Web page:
Infection as a cause of multiple sclerosisBMJ 2002; 325 doi: http://dx.doi.org/10.1136/bmj.325.7373.1128 (Published 16 November 2002) Cite this as: BMJ 2002;325:1128
Theories abound because no one knows the answers yet
- Jock Murray, professor. (firstname.lastname@example.org)
- Dalhousie University, Sir Charles Tupper Medical Building, 5849 University Avenue, Halifax NS, Canada B3H 4H7
It is difficult to think of an aetiological theory that has not been suggested to explain multiple sclerosis. Disconcertingly, however, many of the aetiological questions asked over 150 years ago are still unanswered.1 Is the disease due to a vascular defect as initially suggested by Rindfleisch in 1863, who noted a blood vessel in the centre of each plaque, or is it a defect in the glial tissue as argued by Charcot in 1868 after he viewed and drew the glial and nerve changes under his microscope? Oppenheim was certain that multiple sclerosis was caused by environmental toxins. In the middle of the 20th century interest centred around the possibility that it was an immunological disease and, more recently, a genetic disease.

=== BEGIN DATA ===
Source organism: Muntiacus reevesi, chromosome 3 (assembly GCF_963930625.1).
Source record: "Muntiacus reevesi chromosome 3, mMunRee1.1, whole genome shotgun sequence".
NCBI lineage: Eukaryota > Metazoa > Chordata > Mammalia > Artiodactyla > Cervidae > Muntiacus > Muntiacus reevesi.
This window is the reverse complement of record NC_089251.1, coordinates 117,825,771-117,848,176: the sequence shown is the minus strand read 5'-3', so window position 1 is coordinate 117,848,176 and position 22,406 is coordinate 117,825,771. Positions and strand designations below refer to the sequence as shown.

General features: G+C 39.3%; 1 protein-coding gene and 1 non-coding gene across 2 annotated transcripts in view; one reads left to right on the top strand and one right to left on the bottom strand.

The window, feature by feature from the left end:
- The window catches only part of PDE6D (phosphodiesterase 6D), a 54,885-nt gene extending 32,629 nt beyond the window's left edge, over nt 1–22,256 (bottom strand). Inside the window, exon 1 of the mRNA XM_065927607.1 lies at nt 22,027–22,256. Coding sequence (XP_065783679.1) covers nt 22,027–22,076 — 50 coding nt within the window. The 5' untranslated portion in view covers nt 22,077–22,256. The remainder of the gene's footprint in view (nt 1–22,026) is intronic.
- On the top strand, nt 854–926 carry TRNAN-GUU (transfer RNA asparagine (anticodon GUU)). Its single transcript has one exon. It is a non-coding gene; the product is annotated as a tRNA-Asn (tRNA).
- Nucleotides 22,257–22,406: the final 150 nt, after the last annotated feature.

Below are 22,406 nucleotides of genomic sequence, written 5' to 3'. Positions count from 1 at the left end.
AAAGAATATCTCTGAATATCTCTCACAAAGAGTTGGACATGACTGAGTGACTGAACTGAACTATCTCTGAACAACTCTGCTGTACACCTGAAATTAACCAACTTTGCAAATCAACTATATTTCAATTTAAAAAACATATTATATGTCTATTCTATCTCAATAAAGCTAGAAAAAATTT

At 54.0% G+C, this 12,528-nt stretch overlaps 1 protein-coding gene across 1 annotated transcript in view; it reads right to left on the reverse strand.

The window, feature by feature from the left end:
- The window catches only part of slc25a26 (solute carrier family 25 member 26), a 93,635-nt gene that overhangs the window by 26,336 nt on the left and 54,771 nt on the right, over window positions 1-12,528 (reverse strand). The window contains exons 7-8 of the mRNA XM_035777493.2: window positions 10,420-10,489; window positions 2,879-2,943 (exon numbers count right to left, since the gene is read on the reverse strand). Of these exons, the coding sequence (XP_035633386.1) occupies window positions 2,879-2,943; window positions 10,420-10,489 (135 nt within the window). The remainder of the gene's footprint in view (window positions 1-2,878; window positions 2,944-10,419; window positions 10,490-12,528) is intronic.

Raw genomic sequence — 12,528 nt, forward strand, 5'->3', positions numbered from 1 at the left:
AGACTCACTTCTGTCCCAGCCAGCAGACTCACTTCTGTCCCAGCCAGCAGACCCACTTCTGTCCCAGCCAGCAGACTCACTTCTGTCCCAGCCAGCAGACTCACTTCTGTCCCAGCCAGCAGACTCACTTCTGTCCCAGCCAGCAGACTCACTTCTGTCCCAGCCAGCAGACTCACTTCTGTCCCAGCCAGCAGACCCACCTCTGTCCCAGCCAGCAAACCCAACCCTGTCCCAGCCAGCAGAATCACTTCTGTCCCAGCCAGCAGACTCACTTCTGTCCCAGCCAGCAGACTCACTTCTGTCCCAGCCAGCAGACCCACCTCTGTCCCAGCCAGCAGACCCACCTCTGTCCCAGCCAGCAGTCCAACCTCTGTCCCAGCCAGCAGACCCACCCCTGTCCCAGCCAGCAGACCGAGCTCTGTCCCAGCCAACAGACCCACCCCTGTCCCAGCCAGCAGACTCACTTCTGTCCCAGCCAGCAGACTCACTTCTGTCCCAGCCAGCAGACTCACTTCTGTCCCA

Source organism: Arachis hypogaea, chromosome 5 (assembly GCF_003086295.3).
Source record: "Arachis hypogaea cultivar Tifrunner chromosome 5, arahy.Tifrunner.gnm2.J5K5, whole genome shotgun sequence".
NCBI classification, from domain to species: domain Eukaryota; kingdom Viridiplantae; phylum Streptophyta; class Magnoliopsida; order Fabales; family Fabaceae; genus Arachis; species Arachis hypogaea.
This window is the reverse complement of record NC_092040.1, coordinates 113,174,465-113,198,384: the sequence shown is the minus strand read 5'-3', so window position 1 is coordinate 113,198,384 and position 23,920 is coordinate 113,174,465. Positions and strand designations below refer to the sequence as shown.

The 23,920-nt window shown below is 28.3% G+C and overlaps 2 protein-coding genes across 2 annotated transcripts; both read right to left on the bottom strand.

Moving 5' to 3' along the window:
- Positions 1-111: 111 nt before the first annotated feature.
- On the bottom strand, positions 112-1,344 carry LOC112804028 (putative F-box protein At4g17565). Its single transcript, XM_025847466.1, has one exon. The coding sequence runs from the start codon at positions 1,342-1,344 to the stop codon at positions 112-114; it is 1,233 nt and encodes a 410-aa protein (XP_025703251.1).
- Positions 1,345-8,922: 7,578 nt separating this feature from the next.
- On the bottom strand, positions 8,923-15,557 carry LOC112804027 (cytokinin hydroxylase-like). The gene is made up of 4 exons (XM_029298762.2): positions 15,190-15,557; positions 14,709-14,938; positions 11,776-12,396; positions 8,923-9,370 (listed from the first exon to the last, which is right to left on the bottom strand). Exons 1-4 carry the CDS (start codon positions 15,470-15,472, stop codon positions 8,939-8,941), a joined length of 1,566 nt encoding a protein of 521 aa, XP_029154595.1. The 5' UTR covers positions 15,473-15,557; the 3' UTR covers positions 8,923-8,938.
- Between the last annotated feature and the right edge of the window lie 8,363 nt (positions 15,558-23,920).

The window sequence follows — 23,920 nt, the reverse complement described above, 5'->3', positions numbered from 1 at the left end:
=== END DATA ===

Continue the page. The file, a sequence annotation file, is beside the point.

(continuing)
Perhaps the most enduring questions concern a potential infectious agent. In 1894 Pierre Marie, a former student of Charcot, argued strongly that infection was the cause of multiple sclerosis and that those who disagreed had not read his papers. He did not know the …
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